The Neuro Emotional Technique
Neuro Emotional Technique, or NET, is considered a “psychotherapeutic/chiropractic system” that combines principles and techniques from chiropractic, traditional Chinese medicine, and applied kinesiology. This holistic approach focuses on “imbalances in the structure” of the musculoskeletal system, toxins in the body, nutritional deficiencies, and “unresolved ‘negative emotional blocks’”. The “negative emotional complexes”, or NEC, are believed to be stored within the body. Scott Walker, a chiropractor, developed the neuro emotional technique in the 1980s, and “some reports in the chiropractic literature support the effectiveness of NET”. Although NET is not psychotherapy, patients have anecdotally reported feeling happier, less stressed, and “more at ease after treatment”. NET has been found to be more effective than a “no-intervention control group” for spider phobia, and has also been found to improve flexibility, when measured with the “sit-n-reach test”. In terms of effectiveness with athletes, after seven rowers were tested with the “Max Power Test” a week before an a week after a session of NET, five performed better after the NET. In a case study of two “power-lifting athletes”, there were “reductions in reported subjective anxiety levels and changes in the salivary hormone profile”.5
All of the AK skills are approved and developed by the International College of Applied Kinesiology Board of Standards. The skills derive from chiropractic, medicine, dentistry, osteopathy, acupuncture, psychology, naturopathy, homeopathy, and biochemistry. The International College of Applied Kinesiology has conferences and publications so that the AK professionals share their knowledge. AK is a “postgraduate specialty”. Practitioners can be found through the ICAK website.6 There are many courses in applied kinesiology, that are available in the US and Canada, as well as Europe and Australia. The courses are open to any healthcare professionals who are “licensed to diagnose”. Two of the international schools are the International Kinesiology College (IKC) in Switzerland and the International College of Professional Kinesiology Practice (ICPKP) in New Zealand, which offers “approximately 2300 hours of learning (and) is the most comprehensive, student-centered training available in Kinesiology worldwide”. There are several other programs available, internationally, including those in Canada, Germany, the UK, Belgium, Spain, Italy, Australia, Sweden, Denmark, Norway, and Poland.7 The ICAK also offers courses throughout the year, and basic courses in AK are “based on the 100-hour syllabus “The Essentials of Applied Kinesiology in Clinical Practice. The 100-hour Certified Course”…approved at the June 15-16, 1992 ICAK-USA Board Meeting”.8 AK practitioners work in the bodywork and healthcare industries. While they use conventional diagnostic methodologies, they also utilize manual testing, posture analysis, and motion analysis to check muscle weakness. Treatments could include not only physical therapies and medical treatments, but also herbal supplementation. In kinesiology school, the courses usually cover biomechanics, how to do muscle testing, nutrition, sports injuries diagnosis, and some holistic treatments for emotional and physical issues. Most degrees have 100 hours of training and study, but to be a “Diplomate”, there are 300 more hours of “instruction plus examinations”. Tuition is generally “between $1100 and $2200 for first-time certification applicants”, and fees vary. After training, “medical, massage therapy, and health care professionals must meet appropriate state licensing requirements”. AK practitioners may work in the massage therapy, chiropractic, and physical therapy fields, for example, and both the employment and salary prospects for those three fields are promising, according to the U.S. Bureau of Labor Statistics’ 2014-15 Occupational Outlook Handbook.9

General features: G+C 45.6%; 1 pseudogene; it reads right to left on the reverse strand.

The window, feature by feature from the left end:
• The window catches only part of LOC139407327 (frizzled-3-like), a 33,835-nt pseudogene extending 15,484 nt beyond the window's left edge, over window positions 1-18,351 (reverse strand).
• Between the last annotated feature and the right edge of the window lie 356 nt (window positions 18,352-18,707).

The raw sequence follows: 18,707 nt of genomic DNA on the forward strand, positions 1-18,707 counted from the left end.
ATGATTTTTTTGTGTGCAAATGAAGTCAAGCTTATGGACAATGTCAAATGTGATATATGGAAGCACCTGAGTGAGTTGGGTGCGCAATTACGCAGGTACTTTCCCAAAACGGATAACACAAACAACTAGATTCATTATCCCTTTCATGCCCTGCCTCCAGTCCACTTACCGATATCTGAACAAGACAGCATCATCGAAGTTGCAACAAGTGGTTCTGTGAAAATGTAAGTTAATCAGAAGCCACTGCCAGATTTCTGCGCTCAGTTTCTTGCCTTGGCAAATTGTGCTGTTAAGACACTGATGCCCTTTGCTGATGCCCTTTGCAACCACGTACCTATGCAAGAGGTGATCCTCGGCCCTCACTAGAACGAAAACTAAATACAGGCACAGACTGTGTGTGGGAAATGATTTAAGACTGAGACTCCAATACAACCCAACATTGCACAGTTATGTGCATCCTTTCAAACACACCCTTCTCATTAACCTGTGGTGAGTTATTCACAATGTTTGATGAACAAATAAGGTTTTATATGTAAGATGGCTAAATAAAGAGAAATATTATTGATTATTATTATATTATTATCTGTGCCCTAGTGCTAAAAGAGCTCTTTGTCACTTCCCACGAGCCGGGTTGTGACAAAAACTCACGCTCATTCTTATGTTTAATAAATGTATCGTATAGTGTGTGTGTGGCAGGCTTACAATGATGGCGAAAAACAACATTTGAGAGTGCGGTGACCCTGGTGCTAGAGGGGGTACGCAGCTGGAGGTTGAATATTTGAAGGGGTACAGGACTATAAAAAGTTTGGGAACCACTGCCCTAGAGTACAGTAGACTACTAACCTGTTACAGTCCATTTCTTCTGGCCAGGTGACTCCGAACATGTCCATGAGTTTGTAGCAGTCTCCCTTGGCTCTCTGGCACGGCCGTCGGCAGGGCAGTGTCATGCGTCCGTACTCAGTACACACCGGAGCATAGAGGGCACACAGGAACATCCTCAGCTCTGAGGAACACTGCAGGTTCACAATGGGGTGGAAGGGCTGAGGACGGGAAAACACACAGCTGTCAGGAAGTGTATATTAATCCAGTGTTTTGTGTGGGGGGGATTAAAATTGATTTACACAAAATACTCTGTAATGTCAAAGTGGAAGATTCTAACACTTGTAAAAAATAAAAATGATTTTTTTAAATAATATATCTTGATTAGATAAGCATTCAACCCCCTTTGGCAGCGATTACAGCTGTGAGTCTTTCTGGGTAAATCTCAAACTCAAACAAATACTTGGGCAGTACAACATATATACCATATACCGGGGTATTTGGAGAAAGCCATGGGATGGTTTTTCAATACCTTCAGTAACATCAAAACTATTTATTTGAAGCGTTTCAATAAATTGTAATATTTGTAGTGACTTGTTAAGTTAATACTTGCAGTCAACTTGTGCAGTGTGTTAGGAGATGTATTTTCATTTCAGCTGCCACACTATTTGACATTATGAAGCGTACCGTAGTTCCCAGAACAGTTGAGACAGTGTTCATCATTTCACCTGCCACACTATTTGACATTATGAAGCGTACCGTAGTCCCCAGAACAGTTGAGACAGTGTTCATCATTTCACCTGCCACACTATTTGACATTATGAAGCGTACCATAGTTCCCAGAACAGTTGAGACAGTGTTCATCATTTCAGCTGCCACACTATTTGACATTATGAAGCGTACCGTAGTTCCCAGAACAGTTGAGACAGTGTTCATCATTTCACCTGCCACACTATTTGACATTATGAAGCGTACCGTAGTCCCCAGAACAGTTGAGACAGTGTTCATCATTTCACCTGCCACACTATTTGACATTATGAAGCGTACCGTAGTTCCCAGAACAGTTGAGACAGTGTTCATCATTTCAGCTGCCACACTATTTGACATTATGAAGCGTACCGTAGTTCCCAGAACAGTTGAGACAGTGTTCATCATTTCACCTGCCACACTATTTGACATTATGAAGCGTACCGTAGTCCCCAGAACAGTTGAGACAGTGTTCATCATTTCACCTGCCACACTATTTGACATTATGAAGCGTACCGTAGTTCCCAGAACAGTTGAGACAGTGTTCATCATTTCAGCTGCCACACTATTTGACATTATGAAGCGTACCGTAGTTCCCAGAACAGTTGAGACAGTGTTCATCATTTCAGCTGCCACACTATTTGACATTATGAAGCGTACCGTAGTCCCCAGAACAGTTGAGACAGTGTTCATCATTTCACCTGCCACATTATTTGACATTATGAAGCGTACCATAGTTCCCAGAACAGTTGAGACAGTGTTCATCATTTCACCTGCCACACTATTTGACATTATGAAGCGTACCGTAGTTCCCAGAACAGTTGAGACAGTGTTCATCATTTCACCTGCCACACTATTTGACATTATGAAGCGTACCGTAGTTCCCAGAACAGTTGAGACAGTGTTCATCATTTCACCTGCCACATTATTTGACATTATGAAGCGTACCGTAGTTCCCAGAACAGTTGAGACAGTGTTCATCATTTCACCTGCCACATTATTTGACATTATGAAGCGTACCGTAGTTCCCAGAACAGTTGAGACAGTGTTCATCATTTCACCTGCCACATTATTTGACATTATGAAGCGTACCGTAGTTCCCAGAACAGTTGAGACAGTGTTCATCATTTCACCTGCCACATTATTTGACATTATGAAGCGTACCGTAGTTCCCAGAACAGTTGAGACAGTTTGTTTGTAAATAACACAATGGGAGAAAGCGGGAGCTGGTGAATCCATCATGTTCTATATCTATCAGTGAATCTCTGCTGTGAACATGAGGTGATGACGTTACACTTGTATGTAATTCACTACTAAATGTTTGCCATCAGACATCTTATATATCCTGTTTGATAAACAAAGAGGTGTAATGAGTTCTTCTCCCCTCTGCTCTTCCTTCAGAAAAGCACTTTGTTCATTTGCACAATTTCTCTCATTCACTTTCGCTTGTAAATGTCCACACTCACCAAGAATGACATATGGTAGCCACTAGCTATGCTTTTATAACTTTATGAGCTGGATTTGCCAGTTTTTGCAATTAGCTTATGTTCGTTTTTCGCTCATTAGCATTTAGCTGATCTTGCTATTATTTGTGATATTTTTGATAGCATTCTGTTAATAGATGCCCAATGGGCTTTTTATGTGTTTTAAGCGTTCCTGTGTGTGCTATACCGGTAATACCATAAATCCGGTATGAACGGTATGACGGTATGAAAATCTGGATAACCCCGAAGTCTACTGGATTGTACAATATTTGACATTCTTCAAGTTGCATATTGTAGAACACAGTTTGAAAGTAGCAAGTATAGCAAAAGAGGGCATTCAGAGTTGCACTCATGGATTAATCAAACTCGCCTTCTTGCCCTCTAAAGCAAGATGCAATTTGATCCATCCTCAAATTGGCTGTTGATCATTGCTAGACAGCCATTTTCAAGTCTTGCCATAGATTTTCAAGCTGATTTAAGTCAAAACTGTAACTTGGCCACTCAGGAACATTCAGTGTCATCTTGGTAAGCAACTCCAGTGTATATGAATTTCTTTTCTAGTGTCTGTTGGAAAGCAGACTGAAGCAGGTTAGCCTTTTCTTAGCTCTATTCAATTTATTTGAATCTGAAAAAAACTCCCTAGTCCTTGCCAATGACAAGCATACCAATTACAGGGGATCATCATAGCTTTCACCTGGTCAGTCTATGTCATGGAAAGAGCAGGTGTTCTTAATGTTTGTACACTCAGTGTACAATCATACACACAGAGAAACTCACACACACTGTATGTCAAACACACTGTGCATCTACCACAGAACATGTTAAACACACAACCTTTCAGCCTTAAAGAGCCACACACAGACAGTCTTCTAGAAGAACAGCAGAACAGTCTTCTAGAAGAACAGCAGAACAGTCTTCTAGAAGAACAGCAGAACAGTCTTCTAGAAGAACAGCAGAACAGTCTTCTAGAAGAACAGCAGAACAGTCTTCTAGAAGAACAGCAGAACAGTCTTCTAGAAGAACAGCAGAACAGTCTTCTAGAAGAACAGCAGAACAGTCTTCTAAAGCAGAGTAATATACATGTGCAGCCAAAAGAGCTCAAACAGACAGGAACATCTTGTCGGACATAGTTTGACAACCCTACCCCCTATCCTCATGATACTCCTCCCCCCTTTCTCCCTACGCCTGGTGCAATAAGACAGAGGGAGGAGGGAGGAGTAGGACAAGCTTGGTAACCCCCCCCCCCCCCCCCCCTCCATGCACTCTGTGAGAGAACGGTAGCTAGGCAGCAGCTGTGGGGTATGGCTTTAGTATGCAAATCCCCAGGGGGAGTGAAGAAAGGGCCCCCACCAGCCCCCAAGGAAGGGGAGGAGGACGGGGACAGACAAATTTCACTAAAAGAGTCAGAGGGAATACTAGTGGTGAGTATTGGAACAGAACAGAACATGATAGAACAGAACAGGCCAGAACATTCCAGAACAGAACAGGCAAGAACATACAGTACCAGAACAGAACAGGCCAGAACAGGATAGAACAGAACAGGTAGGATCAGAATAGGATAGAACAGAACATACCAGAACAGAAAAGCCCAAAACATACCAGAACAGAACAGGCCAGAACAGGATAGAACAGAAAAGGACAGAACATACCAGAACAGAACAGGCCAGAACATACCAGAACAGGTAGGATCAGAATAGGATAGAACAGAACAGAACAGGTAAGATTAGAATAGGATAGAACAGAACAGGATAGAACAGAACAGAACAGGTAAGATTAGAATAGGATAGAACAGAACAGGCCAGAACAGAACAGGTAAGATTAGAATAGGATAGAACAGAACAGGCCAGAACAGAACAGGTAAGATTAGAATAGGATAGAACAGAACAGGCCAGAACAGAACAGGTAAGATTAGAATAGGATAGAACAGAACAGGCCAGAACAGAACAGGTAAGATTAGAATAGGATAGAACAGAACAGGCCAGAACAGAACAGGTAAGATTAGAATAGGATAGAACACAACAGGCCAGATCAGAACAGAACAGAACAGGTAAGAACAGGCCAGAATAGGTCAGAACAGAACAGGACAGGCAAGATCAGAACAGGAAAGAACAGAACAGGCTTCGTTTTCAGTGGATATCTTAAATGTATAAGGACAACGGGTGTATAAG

3, 6 http://www.icak.com/index.php/what-is-ak2